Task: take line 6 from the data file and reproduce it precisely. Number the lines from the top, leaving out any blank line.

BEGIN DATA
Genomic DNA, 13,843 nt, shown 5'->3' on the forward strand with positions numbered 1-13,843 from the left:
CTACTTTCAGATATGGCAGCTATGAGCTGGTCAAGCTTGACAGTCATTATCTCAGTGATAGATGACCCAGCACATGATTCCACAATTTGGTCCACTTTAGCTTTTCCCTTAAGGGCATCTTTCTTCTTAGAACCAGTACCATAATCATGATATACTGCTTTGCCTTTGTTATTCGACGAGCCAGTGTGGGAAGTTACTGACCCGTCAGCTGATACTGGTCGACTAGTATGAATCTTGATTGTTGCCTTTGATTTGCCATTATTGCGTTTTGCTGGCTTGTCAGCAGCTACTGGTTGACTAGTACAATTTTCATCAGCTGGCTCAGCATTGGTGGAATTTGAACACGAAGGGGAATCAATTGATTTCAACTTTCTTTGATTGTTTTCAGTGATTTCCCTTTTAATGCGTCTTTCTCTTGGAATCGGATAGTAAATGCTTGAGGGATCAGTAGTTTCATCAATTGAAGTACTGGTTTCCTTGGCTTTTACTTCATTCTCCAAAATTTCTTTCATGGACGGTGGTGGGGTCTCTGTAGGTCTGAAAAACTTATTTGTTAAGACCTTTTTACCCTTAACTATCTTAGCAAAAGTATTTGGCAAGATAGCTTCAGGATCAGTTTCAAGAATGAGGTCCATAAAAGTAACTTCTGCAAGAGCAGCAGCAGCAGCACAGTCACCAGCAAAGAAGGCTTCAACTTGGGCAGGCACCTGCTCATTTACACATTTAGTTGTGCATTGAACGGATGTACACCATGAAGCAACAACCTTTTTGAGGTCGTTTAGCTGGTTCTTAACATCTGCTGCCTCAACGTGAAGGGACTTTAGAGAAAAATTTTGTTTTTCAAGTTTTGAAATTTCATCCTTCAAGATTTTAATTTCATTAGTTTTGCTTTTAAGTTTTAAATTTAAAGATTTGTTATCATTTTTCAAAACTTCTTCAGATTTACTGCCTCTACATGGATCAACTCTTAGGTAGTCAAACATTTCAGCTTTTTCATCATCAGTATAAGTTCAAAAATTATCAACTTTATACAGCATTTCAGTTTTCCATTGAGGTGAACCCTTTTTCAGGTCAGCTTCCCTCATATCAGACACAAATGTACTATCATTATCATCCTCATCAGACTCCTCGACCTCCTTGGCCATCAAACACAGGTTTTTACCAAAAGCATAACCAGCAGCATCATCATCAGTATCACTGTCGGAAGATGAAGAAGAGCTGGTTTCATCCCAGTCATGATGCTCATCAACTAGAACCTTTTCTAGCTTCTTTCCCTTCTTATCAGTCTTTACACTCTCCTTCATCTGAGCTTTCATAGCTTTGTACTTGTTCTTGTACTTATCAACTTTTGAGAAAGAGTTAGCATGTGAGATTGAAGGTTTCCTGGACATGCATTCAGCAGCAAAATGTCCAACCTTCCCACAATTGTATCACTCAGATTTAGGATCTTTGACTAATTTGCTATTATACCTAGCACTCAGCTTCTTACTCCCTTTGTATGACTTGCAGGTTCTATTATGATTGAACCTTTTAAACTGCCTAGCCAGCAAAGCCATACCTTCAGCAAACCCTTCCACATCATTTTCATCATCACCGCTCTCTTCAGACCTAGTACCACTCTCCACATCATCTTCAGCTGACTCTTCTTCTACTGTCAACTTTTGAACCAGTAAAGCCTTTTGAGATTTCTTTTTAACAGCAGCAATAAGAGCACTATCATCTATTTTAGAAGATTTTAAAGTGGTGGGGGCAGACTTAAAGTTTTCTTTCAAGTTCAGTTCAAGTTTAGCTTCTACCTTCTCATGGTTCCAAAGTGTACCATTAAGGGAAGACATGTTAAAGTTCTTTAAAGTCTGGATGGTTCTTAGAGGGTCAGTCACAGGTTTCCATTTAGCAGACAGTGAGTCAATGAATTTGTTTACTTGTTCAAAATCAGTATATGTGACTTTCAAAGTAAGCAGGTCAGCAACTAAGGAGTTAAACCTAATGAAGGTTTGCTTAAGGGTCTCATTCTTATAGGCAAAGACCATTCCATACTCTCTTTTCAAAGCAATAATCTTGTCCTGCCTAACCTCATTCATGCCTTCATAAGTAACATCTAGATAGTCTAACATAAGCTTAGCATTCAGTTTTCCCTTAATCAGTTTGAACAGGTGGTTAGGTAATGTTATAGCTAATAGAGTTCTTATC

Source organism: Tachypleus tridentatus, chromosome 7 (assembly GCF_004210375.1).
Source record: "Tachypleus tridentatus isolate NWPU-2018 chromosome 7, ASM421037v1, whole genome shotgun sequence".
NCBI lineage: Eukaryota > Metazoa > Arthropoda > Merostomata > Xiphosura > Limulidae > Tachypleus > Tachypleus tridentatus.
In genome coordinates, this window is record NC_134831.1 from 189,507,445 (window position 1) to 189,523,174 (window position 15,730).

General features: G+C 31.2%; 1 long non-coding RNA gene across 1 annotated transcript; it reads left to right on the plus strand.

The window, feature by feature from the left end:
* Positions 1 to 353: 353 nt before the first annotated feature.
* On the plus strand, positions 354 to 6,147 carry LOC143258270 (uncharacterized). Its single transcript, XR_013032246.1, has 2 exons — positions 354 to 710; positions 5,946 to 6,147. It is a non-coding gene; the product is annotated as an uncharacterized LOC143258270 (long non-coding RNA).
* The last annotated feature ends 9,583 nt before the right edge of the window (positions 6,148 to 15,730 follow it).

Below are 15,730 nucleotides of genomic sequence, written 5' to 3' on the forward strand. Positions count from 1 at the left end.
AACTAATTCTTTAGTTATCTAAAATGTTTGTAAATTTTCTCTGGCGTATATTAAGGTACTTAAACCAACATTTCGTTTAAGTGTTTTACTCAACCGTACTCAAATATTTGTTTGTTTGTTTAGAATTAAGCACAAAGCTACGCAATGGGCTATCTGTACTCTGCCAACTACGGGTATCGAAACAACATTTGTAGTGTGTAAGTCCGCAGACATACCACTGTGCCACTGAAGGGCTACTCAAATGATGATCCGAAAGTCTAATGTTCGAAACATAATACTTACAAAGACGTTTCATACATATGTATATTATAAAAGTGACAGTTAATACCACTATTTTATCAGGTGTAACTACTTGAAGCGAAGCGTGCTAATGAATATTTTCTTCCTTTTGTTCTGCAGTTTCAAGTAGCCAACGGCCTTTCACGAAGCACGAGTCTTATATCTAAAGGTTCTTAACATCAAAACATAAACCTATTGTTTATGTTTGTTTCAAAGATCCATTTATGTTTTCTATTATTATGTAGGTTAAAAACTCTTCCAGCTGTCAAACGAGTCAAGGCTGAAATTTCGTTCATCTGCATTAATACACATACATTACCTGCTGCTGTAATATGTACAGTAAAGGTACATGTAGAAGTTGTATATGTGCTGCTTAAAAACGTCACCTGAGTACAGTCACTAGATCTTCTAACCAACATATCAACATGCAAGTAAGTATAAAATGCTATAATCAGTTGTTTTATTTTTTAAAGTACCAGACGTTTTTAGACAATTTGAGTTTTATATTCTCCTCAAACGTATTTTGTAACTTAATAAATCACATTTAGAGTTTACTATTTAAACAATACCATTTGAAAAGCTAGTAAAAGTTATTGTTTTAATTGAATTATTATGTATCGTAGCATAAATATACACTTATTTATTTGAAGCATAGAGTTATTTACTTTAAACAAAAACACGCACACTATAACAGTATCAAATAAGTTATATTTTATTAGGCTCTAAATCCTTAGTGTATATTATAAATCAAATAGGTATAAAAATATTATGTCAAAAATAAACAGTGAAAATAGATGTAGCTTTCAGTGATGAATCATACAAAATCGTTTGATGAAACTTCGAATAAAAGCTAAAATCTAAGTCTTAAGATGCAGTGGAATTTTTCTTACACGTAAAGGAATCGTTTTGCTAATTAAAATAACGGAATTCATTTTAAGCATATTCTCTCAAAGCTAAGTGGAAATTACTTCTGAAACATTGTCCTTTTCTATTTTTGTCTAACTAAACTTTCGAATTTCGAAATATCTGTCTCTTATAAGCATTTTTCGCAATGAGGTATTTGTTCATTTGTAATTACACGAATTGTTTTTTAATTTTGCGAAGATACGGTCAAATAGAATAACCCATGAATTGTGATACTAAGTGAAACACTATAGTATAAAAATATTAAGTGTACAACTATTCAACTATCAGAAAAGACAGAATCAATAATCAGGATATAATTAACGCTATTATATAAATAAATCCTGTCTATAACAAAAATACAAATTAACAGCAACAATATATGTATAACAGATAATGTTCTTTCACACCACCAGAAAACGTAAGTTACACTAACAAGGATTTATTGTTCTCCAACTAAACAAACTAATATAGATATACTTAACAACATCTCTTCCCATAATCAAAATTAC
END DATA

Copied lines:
In genome coordinates, this window is record NC_134831.1 from 189,507,445 (window position 1) to 189,523,174 (window position 15,730).